Abstract

Myeloproliferative neoplasms (MPN) have an inherent tendency toward leukemic transformation, but its mechanisms remain largely unknown. Recently, TP53 mutation is reported to be frequently found in cases with post-MPN leukemia. Here, to address the contribution of p53 loss to leukemic transformation from MPN in vivo, we retrovirally transduced c-kit+ bone marrow (BM) cells from p53 knockout (p53-/-) and littermate mice (p53+/+) with either wild-type Jak2 (Jak2WT) or Jak2V617F respectively, and transplanted them into lethally irradiated mice. At 3 weeks after transplantation, both recipients of Jak2V617F/p53-/- and Jak2V617F/p53+/+ cells developed a polycythemia vera-like disease characterized by high WBC count and elevated hemoglobin (Hb) level. Jak2V617F/p53+/+ mice survived and continued to have elevated Hb level, whereas 5 weeks after transplantation, Jak2V617F/p53-/- recipients developed cachexia, and their Hb level declined. Eventually, these mice developed fatal leukemia with a median survival of 46.5 days after transplantation, suggesting loss of p53 cooperates with Jak2V617F mutation to promote leukemic transformation from MPN.

To characterize these leukemias, we analyzed leukemic tissues from moribund Jak2V617F/p53-/- mice. Peripheral blood smears and BM specimen from Jak2V617F/p53-/- recipients showed a marked increase of erythroid precursors with dysplastic features, leading to suppression of normal hematopoiesis. Notably, Jak2V617F/p53-/- mice displayed marked hepatosplenomegaly and extensive pulmonary hemorrhage. Consistent with the histopathologic findings, Jak2V617F/p53-/- animals exhibited a remarkable accumulation of erythroid precursors (CD71+), and especially more immature progenitors (Ter119-/CD71+) in the BM and spleen, compared with Jak2V617F/p53+/+ animals. These data suggest Jak2V617F/p53-/- recipients developed infiltrative disease with accumulation of immature erythroid cells, fulfilling the Bethesda Criteria of erythroleukemia in mice.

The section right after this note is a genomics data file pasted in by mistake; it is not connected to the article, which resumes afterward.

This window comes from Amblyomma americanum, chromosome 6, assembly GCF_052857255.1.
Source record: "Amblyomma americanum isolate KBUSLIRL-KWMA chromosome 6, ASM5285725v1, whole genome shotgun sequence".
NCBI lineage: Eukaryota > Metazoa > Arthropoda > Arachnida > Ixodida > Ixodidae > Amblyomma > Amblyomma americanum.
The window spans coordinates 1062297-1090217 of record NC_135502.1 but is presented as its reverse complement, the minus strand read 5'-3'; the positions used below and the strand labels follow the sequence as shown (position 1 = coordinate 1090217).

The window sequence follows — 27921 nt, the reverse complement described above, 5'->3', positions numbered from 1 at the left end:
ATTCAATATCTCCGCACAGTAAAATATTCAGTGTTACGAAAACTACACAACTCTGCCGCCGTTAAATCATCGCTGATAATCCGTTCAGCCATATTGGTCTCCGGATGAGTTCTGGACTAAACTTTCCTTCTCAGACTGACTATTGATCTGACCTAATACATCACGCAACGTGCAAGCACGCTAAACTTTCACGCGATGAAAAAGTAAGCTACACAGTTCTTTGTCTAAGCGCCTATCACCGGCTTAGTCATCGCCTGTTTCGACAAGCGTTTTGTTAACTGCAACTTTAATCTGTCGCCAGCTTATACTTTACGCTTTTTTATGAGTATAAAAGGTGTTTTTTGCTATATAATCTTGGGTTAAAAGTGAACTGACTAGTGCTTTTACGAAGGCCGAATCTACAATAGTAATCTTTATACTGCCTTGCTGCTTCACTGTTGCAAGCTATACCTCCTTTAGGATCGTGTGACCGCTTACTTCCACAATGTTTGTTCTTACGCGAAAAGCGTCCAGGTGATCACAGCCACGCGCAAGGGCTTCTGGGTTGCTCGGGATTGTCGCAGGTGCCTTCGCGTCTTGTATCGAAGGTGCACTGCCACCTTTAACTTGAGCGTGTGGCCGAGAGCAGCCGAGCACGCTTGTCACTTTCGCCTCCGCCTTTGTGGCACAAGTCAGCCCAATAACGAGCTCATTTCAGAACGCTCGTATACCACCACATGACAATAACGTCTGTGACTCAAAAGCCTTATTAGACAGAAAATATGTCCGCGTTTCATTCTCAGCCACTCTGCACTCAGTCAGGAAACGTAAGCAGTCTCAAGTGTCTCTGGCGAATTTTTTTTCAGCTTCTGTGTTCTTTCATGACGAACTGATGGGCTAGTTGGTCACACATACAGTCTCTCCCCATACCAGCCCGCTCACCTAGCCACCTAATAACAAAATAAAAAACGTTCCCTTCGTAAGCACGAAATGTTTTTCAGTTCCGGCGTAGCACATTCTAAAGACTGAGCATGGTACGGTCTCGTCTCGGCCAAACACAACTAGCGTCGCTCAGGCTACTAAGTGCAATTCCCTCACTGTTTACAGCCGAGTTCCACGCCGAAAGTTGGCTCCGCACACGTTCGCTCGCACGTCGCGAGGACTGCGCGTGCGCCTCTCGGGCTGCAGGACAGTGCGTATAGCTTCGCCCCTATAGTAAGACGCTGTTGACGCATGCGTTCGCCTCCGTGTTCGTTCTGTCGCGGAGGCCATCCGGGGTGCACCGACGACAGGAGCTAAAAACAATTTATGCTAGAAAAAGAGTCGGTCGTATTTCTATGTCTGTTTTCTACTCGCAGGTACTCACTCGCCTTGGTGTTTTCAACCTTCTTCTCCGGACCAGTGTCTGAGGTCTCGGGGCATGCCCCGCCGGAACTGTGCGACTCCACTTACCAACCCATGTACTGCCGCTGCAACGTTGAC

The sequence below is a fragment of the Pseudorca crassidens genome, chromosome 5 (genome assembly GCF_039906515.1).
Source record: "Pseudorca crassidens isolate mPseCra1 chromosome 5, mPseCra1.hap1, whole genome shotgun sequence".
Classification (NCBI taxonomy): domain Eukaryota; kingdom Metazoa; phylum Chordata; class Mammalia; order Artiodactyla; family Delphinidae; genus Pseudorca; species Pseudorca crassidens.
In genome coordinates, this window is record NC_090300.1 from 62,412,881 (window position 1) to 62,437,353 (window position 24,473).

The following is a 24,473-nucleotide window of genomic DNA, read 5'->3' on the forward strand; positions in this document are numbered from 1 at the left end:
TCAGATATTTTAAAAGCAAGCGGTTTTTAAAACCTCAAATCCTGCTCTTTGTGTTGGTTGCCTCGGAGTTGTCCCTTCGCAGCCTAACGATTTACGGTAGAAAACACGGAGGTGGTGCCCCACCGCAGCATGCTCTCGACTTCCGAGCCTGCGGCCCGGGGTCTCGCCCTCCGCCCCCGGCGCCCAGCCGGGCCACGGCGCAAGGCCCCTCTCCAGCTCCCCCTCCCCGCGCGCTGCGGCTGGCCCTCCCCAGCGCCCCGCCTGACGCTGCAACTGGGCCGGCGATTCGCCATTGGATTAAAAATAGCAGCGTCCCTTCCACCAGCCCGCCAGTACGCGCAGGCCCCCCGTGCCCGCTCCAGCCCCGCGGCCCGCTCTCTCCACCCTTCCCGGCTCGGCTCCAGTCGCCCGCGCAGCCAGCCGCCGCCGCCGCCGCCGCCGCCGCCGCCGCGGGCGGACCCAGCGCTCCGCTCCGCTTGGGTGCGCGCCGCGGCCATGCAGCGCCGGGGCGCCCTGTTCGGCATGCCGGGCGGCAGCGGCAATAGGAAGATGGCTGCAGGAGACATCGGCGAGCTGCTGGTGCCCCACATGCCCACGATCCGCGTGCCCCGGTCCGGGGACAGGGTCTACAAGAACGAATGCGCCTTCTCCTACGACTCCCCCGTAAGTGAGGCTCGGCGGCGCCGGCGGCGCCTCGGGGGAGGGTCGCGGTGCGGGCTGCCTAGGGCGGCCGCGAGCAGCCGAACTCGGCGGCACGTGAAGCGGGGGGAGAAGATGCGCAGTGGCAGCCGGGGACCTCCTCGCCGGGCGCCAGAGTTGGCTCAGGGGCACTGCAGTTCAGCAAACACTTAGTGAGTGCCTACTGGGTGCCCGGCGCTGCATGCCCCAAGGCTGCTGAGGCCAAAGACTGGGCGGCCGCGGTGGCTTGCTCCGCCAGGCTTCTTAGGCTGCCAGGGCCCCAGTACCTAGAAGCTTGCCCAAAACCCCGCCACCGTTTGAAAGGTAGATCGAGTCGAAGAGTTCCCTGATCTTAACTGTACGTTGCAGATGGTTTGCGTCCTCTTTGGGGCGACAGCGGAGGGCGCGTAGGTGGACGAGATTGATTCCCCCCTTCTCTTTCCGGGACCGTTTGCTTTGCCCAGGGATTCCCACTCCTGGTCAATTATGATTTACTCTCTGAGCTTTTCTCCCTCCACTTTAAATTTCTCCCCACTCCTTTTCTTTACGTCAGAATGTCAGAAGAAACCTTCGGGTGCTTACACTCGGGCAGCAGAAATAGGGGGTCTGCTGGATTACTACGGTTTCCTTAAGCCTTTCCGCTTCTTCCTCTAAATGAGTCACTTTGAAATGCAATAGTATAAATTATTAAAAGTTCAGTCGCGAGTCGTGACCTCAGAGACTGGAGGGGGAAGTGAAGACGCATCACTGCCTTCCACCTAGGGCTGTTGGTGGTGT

To assess the transplantability of Jak2V617F/p53-/- leukemia, we injected unfractionated BM cells from Jak2V617F/p53-/- mice into lethally irradiated mice. In all cases, lethal leukemia developed earlier than in primary recipients. Moreover, there was a significant increase in erythroid progenitors in secondary recipients, suggesting the erythroid component is the predominant lineage involved in this leukemia model. As Jak2V617F/p53-/- leukemic tissues contained three major populations: CD71+ erythroid progenitors, Mac1+ mature myeloid cells, and lineage-negative (CD71-/Mac1-) primitive leukemic cells, we purified and transplanted these subfractions into secondary recipients to evaluate their leukemia-initiating potential. As a result, both lineage-negative (CD71-/Mac1-) cells and CD71+ erythroid progenitors possessed leukemia- initiating capacity, but Mac1+ myeloid cells could not reconstitute the disease. In addition, these two fractions had different capacities to induce leukemias; recipients of CD71+ cells rapidly developed erythroleukemia, whereas lineage-negative cells caused lethal leukemia after the polycythemic state. Moreover, hematopoietic tissues in recipients transplanted with CD71+ cells mainly consisted of erythroid lineages, whereas lineage-negative cells produced both erythroid and myeloid lineages, suggesting lineage-negative cells are more immature than CD71+ erythroid precursors. Furthermore, subsequent fractionation of lineage-negative cells revealed leukemia-initiating cells were enriched in Lin-/Sca-1+/c-kit+ (LSK) cells. To further characterize two types of leukemia-initiating cells in Jak2V617F/p53-/- leukemia, we assessed their sensitivity to a JAK2 inhibitor, INCB18424, in vitro. Interestingly, INCB18424 treatment significantly reduced CD71+ cell proliferation, whereas LSK cells were able to expand in the presence of INCB18424, indicating different leukemia-initiating cells existing in post-MPN leukemia have different responsiveness to JAK2 inhibiton.

In summary, these results demonstrate p53 loss is sufficient for inducing leukemic transformation in JAK2V617F-postive MPN and offers an in vivo model to assess novel therapeutic approaches for post-MPN leukemia. In addition, we revealed leukemia-initiating cells at different differentiation stages could exist in post-MPN leukemia.

Disclosures:

Kurokawa:Novartis: Consultancy, Research Funding; Bristol-Myers Squibb: Research Funding; Celgene: Consultancy, Research Funding.

Author notes

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Asterisk with author names denotes non-ASH members.